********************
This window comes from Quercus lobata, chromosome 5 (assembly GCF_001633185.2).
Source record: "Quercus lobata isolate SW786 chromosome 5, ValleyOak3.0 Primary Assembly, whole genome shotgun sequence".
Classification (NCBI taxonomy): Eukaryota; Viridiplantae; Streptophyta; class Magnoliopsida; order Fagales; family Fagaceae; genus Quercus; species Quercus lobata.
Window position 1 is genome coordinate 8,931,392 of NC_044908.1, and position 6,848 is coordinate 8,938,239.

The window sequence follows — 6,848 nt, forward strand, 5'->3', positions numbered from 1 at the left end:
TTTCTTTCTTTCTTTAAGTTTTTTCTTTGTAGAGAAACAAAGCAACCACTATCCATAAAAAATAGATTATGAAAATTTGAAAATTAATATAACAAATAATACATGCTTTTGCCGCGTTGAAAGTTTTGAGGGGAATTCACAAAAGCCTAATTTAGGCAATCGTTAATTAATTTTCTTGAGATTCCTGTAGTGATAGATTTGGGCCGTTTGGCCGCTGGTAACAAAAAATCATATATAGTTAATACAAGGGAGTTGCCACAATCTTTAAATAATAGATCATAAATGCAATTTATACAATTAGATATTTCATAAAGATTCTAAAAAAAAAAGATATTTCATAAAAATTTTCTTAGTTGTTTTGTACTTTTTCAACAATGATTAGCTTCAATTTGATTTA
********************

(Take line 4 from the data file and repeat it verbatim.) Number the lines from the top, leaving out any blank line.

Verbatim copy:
Window position 1 is genome coordinate 8,931,392 of NC_044908.1, and position 6,848 is coordinate 8,938,239.